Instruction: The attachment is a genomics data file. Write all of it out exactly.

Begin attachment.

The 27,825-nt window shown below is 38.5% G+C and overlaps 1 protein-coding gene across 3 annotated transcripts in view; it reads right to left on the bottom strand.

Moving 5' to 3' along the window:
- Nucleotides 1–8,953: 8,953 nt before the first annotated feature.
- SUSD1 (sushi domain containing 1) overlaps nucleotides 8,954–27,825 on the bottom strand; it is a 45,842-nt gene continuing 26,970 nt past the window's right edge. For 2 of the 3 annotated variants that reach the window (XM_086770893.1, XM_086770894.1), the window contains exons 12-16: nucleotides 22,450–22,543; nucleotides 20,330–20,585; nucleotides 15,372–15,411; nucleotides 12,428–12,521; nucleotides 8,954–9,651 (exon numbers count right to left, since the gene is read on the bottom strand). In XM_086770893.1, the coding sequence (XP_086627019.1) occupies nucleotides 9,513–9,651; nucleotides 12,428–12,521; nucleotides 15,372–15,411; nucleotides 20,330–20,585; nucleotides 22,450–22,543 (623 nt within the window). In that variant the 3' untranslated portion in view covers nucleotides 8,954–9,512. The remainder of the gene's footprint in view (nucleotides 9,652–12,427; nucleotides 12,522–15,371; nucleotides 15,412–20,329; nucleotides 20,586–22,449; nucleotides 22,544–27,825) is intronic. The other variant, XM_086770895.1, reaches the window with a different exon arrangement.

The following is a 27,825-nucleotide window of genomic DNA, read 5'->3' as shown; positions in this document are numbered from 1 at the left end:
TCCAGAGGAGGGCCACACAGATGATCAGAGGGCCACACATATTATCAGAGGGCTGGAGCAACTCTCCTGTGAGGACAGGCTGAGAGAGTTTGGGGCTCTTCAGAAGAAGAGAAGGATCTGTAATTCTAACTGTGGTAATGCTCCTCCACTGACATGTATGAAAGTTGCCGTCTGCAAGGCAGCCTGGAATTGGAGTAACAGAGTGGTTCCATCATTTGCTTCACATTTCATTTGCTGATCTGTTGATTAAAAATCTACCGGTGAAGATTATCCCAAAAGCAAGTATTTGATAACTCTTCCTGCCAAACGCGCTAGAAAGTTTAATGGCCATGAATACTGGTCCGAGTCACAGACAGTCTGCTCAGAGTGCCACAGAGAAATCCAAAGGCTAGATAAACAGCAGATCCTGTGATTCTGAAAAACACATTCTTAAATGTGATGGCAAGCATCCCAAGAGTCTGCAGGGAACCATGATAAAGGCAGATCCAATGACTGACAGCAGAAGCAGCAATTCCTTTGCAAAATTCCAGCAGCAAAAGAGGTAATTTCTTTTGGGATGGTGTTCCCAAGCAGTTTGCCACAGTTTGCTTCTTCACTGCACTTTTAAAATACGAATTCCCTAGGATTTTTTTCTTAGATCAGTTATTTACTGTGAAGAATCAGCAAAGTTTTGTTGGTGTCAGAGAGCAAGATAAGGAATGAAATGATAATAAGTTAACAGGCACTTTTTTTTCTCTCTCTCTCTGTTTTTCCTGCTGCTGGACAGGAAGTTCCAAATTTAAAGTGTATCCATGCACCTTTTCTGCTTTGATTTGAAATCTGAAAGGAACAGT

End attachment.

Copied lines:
The 27,825-nt window shown below is 38.5% G+C and overlaps 1 protein-coding gene across 3 annotated transcripts in view; it reads right to left on the bottom strand.

Moving 5' to 3' along the window:
- Nucleotides 1–8,953: 8,953 nt before the first annotated feature.
- SUSD1 (sushi domain containing 1) overlaps nucleotides 8,954–27,825 on the bottom strand; it is a 45,842-nt gene continuing 26,970 nt past the window's right edge. For 2 of the 3 annotated variants that reach the window (XM_086770893.1, XM_086770894.1), the window contains exons 12-16: nucleotides 22,450–22,543; nucleotides 20,330–20,585; nucleotides 15,372–15,411; nucleotides 12,428–12,521; nucleotides 8,954–9,651 (exon numbers count right to left, since the gene is read on the bottom strand). In XM_086770893.1, the coding sequence (XP_086627019.1) occupies nucleotides 9,513–9,651; nucleotides 12,428–12,521; nucleotides 15,372–15,411; nucleotides 20,330–20,585; nucleotides 22,450–22,543 (623 nt within the window). In that variant the 3' untranslated portion in view covers nucleotides 8,954–9,512. The remainder of the gene's footprint in view (nucleotides 9,652–12,427; nucleotides 12,522–15,371; nucleotides 15,412–20,329; nucleotides 20,586–22,449; nucleotides 22,544–27,825) is intronic. The other variant, XM_086770895.1, reaches the window with a different exon arrangement.

The following is a 27,825-nucleotide window of genomic DNA, read 5'->3' as shown; positions in this document are numbered from 1 at the left end:
TCCAGAGGAGGGCCACACAGATGATCAGAGGGCCACACATATTATCAGAGGGCTGGAGCAACTCTCCTGTGAGGACAGGCTGAGAGAGTTTGGGGCTCTTCAGAAGAAGAGAAGGATCTGTAATTCTAACTGTGGTAATGCTCCTCCACTGACATGTATGAAAGTTGCCGTCTGCAAGGCAGCCTGGAATTGGAGTAACAGAGTGGTTCCATCATTTGCTTCACATTTCATTTGCTGATCTGTTGATTAAAAATCTACCGGTGAAGATTATCCCAAAAGCAAGTATTTGATAACTCTTCCTGCCAAACGCGCTAGAAAGTTTAATGGCCATGAATACTGGTCCGAGTCACAGACAGTCTGCTCAGAGTGCCACAGAGAAATCCAAAGGCTAGATAAACAGCAGATCCTGTGATTCTGAAAAACACATTCTTAAATGTGATGGCAAGCATCCCAAGAGTCTGCAGGGAACCATGATAAAGGCAGATCCAATGACTGACAGCAGAAGCAGCAATTCCTTTGCAAAATTCCAGCAGCAAAAGAGGTAATTTCTTTTGGGATGGTGTTCCCAAGCAGTTTGCCACAGTTTGCTTCTTCACTGCACTTTTAAAATACGAATTCCCTAGGATTTTTTTCTTAGATCAGTTATTTACTGTGAAGAATCAGCAAAGTTTTGTTGGTGTCAGAGAGCAAGATAAGGAATGAAATGATAATAAGTTAACAGGCACTTTTTTTTCTCTCTCTCTCTGTTTTTCCTGCTGCTGGACAGGAAGTTCCAAATTTAAAGTGTATCCATGCACCTTTTCTGCTTTGATTTGAAATCTGAAAGGAACAGT